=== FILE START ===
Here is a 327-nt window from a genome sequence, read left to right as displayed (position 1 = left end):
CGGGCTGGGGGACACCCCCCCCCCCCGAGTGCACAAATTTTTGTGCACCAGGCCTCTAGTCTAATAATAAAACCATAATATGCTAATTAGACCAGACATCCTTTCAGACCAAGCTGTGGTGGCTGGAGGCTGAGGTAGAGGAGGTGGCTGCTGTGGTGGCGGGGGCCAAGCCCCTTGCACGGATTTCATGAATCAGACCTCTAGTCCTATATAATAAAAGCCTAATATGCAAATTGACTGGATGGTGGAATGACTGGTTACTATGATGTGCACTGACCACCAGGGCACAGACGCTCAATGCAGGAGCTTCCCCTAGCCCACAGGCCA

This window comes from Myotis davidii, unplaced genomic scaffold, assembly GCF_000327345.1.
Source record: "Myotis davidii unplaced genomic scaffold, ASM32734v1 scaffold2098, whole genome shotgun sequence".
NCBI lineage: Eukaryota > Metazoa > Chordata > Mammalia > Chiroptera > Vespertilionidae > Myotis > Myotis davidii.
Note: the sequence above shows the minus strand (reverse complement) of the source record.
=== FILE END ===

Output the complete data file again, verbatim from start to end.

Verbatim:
Here is a 327-nt window from a genome sequence, read left to right as displayed (position 1 = left end):
CGGGCTGGGGGACACCCCCCCCCCCCGAGTGCACAAATTTTTGTGCACCAGGCCTCTAGTCTAATAATAAAACCATAATATGCTAATTAGACCAGACATCCTTTCAGACCAAGCTGTGGTGGCTGGAGGCTGAGGTAGAGGAGGTGGCTGCTGTGGTGGCGGGGGCCAAGCCCCTTGCACGGATTTCATGAATCAGACCTCTAGTCCTATATAATAAAAGCCTAATATGCAAATTGACTGGATGGTGGAATGACTGGTTACTATGATGTGCACTGACCACCAGGGCACAGACGCTCAATGCAGGAGCTTCCCCTAGCCCACAGGCCA

This window comes from Myotis davidii, unplaced genomic scaffold, assembly GCF_000327345.1.
Source record: "Myotis davidii unplaced genomic scaffold, ASM32734v1 scaffold2098, whole genome shotgun sequence".
NCBI lineage: Eukaryota > Metazoa > Chordata > Mammalia > Chiroptera > Vespertilionidae > Myotis > Myotis davidii.
Note: the sequence above shows the minus strand (reverse complement) of the source record.